"Each man has a song and this is my song." (Leonard Cohen)

Saturday, September 7, 2013

Mohawk (Fox, 1956)


I personally don’t much care for tricorn-and-sword dramas, nor do I think they are Westerns, but Mohawk, a lively Fox offering of 1956, was about as Western as the genre got.
But Lori doesn't get a look in
Scott Brady was one of the three enfants terribles Tierney brothers, and was often in trouble for drink or drugs. He looks a bit like Marlon Brando, only handsomer and he was a rather less mannered actor. Here he is an artist out on the frontier, painting landscapes (and innkeepers’ daughters) and sympathizing with the Iroquois. His fiancée from Boston (Lori Nelson) arrives unexpectedly with a Wodehousian Aunt Agatha (Vera Vague) which is a bit awkward as he has fallen in love with Onida (Rita Gam) the daughter of big chief Ted de Corsia. It’s not surprising because Onida wears a skin-tight mini-tunic and emerges from a swim looking a bit like Raquel in One Million Years BC.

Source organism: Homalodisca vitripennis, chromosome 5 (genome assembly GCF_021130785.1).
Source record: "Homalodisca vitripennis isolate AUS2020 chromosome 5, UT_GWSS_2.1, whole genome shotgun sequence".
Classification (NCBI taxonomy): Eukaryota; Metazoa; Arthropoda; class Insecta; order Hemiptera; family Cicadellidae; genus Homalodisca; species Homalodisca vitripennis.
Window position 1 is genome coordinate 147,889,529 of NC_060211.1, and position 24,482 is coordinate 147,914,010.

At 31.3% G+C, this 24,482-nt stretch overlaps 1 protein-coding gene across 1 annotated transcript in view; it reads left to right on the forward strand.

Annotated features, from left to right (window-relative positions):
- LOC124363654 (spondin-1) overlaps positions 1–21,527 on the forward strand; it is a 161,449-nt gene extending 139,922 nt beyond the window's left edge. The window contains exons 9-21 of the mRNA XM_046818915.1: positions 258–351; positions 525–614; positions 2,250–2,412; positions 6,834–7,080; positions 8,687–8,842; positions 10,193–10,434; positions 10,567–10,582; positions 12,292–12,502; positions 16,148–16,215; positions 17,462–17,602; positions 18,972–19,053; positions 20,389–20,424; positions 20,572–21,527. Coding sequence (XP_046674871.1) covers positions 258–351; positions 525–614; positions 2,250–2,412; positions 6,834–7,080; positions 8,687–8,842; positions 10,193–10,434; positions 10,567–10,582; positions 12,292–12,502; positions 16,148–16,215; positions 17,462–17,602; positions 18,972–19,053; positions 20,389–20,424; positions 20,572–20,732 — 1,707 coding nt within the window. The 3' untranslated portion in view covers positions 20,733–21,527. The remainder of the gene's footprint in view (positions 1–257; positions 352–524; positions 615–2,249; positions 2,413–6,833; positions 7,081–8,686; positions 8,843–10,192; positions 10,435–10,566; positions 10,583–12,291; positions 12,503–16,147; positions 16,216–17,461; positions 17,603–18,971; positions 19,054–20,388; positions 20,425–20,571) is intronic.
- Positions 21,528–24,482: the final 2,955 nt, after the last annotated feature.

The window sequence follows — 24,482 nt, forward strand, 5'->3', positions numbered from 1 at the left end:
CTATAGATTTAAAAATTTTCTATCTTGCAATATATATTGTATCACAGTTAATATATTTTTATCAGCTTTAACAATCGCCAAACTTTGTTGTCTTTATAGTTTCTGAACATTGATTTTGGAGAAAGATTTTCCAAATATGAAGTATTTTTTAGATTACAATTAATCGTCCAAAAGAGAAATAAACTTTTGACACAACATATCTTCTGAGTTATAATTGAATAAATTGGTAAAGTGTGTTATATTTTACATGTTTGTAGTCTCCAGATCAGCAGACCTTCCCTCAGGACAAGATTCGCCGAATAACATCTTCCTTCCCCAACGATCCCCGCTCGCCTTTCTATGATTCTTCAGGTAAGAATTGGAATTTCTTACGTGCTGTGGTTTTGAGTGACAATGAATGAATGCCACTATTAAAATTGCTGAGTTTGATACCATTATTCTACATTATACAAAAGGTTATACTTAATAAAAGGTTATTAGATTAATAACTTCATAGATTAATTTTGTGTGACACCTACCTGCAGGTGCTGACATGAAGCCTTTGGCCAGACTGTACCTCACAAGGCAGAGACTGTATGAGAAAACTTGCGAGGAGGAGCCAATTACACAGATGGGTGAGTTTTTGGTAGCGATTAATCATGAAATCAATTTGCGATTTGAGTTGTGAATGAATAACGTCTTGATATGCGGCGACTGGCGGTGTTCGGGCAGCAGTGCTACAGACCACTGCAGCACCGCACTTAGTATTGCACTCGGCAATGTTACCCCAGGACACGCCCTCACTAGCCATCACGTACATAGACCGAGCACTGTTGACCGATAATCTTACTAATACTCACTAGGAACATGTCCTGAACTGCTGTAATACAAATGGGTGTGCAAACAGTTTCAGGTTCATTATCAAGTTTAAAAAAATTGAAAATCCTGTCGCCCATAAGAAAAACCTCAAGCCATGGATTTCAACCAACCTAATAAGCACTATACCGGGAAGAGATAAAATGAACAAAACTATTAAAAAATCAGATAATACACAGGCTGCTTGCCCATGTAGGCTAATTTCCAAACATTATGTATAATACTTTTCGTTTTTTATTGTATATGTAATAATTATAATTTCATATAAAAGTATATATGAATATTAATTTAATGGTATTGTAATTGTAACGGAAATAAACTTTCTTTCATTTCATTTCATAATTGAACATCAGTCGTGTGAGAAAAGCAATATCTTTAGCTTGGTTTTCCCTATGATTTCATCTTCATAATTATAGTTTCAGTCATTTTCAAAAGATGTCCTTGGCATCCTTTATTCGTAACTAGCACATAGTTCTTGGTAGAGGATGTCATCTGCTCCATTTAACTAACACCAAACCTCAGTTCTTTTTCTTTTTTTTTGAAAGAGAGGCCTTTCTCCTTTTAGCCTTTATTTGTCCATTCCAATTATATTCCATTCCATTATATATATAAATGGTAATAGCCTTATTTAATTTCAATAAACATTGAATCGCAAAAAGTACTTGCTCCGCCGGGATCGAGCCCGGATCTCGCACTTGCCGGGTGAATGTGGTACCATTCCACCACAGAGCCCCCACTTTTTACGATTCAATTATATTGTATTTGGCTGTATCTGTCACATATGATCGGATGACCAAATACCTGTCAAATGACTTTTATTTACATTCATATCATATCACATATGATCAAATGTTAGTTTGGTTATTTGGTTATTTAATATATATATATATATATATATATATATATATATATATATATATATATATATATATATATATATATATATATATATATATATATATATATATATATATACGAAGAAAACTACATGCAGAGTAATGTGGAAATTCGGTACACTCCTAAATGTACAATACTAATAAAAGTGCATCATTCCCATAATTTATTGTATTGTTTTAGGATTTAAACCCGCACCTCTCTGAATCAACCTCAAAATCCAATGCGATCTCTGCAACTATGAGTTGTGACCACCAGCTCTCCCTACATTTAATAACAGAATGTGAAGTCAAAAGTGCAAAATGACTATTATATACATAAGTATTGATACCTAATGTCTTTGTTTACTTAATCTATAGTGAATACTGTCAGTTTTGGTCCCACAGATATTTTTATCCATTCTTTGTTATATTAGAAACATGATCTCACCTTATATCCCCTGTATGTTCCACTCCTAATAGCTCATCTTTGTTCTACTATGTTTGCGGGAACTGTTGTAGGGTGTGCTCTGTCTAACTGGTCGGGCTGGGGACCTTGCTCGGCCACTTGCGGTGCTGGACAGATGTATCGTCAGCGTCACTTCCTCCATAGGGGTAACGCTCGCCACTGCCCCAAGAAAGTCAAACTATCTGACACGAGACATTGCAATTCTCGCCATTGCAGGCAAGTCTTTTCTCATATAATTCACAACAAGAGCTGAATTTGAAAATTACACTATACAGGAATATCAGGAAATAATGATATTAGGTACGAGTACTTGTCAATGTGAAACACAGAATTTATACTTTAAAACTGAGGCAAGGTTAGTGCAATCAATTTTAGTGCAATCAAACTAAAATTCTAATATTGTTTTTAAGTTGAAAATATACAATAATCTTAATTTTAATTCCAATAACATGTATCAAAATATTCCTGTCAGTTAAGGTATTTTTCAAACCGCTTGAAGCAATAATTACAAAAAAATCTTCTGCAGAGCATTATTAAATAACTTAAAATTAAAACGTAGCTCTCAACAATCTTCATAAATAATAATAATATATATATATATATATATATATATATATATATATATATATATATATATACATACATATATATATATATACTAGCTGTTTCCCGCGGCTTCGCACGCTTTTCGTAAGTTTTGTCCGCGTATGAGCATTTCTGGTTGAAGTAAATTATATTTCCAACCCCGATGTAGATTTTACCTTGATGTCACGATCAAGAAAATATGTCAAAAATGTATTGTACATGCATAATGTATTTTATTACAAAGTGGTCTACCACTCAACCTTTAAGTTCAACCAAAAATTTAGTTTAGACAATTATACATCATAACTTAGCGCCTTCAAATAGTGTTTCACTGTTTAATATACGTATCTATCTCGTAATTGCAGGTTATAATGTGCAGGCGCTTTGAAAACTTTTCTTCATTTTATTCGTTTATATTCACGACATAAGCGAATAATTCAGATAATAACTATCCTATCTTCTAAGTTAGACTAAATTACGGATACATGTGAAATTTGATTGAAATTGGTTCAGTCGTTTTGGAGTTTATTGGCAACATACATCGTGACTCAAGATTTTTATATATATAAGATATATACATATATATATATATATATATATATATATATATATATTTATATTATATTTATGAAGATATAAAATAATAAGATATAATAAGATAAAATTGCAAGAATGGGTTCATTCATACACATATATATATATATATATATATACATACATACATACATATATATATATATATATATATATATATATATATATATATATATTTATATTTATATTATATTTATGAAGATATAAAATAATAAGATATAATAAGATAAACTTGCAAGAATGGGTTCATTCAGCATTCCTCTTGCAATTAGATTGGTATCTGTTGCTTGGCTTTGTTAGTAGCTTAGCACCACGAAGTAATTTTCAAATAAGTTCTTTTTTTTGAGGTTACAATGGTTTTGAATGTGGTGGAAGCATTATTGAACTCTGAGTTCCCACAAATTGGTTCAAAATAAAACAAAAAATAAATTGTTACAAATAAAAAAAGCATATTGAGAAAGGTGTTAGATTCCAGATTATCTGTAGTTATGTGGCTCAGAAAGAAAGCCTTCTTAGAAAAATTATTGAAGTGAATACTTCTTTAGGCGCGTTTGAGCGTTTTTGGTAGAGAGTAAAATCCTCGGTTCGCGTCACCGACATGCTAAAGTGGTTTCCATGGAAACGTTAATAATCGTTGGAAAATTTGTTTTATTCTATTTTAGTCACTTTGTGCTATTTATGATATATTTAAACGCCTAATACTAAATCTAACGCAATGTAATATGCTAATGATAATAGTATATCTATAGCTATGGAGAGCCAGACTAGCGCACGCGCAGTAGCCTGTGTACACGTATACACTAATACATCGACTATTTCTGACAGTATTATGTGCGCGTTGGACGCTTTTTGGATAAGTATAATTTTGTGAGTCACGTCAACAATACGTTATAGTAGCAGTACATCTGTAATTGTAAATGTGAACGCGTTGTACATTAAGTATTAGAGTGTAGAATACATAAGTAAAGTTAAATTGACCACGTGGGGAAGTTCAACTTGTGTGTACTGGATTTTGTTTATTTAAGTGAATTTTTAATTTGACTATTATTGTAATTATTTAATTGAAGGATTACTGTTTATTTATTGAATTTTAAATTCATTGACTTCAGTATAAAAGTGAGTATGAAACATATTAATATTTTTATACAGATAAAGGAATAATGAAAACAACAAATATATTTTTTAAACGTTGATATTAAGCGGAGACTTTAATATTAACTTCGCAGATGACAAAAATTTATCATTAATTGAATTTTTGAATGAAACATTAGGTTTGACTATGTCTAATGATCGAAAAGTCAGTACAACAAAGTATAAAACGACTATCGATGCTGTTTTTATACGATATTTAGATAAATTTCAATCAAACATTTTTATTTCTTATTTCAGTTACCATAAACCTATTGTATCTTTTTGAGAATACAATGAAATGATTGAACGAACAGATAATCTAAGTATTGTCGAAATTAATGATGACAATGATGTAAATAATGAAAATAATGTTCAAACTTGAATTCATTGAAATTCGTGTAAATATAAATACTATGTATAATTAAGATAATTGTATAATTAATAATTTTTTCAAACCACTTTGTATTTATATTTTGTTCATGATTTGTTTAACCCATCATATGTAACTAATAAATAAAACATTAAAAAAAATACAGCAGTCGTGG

Rita Gam as Onida. The model for Raquel's BC flick?
The evil Butler (John Hoyt) incites war between the settlers and the Indians as he wants the valley for himself (or something); he is excellently sneaky and mean. Neville Brand is an Indian who is all for war. Good old Neville. He was certainly a better actor than a bear would have been. Mae Clark is the bossy chief’s wife. Old Ted has to listen to her or he’s in trouble.
Noble artist Scott Brady talks to Mohawk chief Ted de Corsia (the latter told what to say by Mae Clark as Mrs. Chief, right)
There’s a great war dance by Chabon Jadi. Wish I could dance like that. The Indians sing like 1950s Hollywood angels and at one point chant hi-ho, as if in Snow White. The Iroquois attack the fort rather well. There’s a song in the inn, moving music, could it be by Schubert? Is it a Mahler liede? It’s called Love plays the strings of my banjo.

Entertaining junk.

Pretty racy for '56

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